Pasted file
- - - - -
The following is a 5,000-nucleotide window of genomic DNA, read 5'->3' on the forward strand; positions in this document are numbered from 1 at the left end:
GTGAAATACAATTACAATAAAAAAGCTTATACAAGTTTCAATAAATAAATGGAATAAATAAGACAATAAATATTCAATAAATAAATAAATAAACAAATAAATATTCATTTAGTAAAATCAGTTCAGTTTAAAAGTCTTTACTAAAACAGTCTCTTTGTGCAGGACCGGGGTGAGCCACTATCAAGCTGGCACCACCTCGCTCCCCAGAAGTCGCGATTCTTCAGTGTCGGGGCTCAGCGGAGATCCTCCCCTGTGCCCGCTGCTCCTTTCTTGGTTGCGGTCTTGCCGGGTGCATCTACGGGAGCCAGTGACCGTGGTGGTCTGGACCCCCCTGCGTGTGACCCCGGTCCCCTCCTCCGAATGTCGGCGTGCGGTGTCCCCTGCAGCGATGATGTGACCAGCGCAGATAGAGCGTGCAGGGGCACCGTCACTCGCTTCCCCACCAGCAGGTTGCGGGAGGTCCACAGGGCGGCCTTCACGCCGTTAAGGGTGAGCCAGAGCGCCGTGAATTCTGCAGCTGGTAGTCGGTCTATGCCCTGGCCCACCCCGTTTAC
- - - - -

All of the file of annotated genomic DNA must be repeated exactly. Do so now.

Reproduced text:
The following is a 5,000-nucleotide window of genomic DNA, read 5'->3' on the forward strand; positions in this document are numbered from 1 at the left end:
GTGAAATACAATTACAATAAAAAAGCTTATACAAGTTTCAATAAATAAATGGAATAAATAAGACAATAAATATTCAATAAATAAATAAATAAACAAATAAATATTCATTTAGTAAAATCAGTTCAGTTTAAAAGTCTTTACTAAAACAGTCTCTTTGTGCAGGACCGGGGTGAGCCACTATCAAGCTGGCACCACCTCGCTCCCCAGAAGTCGCGATTCTTCAGTGTCGGGGCTCAGCGGAGATCCTCCCCTGTGCCCGCTGCTCCTTTCTTGGTTGCGGTCTTGCCGGGTGCATCTACGGGAGCCAGTGACCGTGGTGGTCTGGACCCCCCTGCGTGTGACCCCGGTCCCCTCCTCCGAATGTCGGCGTGCGGTGTCCCCTGCAGCGATGATGTGACCAGCGCAGATAGAGCGTGCAGGGGCACCGTCACTCGCTTCCCCACCAGCAGGTTGCGGGAGGTCCACAGGGCGGCCTTCACGCCGTTAAGGGTGAGCCAGAGCGCCGTGAATTCTGCAGCTGGTAGTCGGTCTATGCCCTGGCCCACCCCGTTTAC